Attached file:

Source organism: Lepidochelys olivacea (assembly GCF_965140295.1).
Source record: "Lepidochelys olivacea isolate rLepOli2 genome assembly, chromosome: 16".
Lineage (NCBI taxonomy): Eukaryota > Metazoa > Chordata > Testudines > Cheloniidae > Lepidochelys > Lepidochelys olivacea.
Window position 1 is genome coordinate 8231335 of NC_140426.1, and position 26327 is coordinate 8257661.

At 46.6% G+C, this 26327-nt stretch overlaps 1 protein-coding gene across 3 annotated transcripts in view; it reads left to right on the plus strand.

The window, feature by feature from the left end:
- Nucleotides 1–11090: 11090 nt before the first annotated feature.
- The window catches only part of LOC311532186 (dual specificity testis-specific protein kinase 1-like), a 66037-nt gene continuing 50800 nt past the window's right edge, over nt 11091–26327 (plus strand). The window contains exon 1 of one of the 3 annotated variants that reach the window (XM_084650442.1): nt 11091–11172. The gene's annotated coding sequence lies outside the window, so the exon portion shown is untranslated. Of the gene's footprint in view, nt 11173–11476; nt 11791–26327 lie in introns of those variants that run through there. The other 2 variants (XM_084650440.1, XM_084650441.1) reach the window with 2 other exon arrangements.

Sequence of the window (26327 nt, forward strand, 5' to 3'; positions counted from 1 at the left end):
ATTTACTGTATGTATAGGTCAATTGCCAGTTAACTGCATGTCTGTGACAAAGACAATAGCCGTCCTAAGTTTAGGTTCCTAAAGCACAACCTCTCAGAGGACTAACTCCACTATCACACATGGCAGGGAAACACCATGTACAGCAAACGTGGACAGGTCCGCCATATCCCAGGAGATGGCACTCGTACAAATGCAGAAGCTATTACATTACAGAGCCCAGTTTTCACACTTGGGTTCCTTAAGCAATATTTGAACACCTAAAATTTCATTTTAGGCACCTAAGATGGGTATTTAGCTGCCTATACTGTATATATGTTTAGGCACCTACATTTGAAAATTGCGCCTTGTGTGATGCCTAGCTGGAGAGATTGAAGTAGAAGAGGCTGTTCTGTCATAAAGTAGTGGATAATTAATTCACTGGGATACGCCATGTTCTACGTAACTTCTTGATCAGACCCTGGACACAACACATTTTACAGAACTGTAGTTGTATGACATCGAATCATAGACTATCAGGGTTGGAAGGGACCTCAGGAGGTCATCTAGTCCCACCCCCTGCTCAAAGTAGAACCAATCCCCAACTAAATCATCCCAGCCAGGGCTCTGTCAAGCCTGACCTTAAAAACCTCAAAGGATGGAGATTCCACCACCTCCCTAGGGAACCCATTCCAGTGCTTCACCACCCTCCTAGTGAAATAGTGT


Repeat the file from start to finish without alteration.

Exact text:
Source organism: Lepidochelys olivacea (assembly GCF_965140295.1).
Source record: "Lepidochelys olivacea isolate rLepOli2 genome assembly, chromosome: 16".
Lineage (NCBI taxonomy): Eukaryota > Metazoa > Chordata > Testudines > Cheloniidae > Lepidochelys > Lepidochelys olivacea.
Window position 1 is genome coordinate 8231335 of NC_140426.1, and position 26327 is coordinate 8257661.

At 46.6% G+C, this 26327-nt stretch overlaps 1 protein-coding gene across 3 annotated transcripts in view; it reads left to right on the plus strand.

The window, feature by feature from the left end:
- Nucleotides 1–11090: 11090 nt before the first annotated feature.
- The window catches only part of LOC311532186 (dual specificity testis-specific protein kinase 1-like), a 66037-nt gene continuing 50800 nt past the window's right edge, over nt 11091–26327 (plus strand). The window contains exon 1 of one of the 3 annotated variants that reach the window (XM_084650442.1): nt 11091–11172. The gene's annotated coding sequence lies outside the window, so the exon portion shown is untranslated. Of the gene's footprint in view, nt 11173–11476; nt 11791–26327 lie in introns of those variants that run through there. The other 2 variants (XM_084650440.1, XM_084650441.1) reach the window with 2 other exon arrangements.

Sequence of the window (26327 nt, forward strand, 5' to 3'; positions counted from 1 at the left end):
ATTTACTGTATGTATAGGTCAATTGCCAGTTAACTGCATGTCTGTGACAAAGACAATAGCCGTCCTAAGTTTAGGTTCCTAAAGCACAACCTCTCAGAGGACTAACTCCACTATCACACATGGCAGGGAAACACCATGTACAGCAAACGTGGACAGGTCCGCCATATCCCAGGAGATGGCACTCGTACAAATGCAGAAGCTATTACATTACAGAGCCCAGTTTTCACACTTGGGTTCCTTAAGCAATATTTGAACACCTAAAATTTCATTTTAGGCACCTAAGATGGGTATTTAGCTGCCTATACTGTATATATGTTTAGGCACCTACATTTGAAAATTGCGCCTTGTGTGATGCCTAGCTGGAGAGATTGAAGTAGAAGAGGCTGTTCTGTCATAAAGTAGTGGATAATTAATTCACTGGGATACGCCATGTTCTACGTAACTTCTTGATCAGACCCTGGACACAACACATTTTACAGAACTGTAGTTGTATGACATCGAATCATAGACTATCAGGGTTGGAAGGGACCTCAGGAGGTCATCTAGTCCCACCCCCTGCTCAAAGTAGAACCAATCCCCAACTAAATCATCCCAGCCAGGGCTCTGTCAAGCCTGACCTTAAAAACCTCAAAGGATGGAGATTCCACCACCTCCCTAGGGAACCCATTCCAGTGCTTCACCACCCTCCTAGTGAAATAGTGT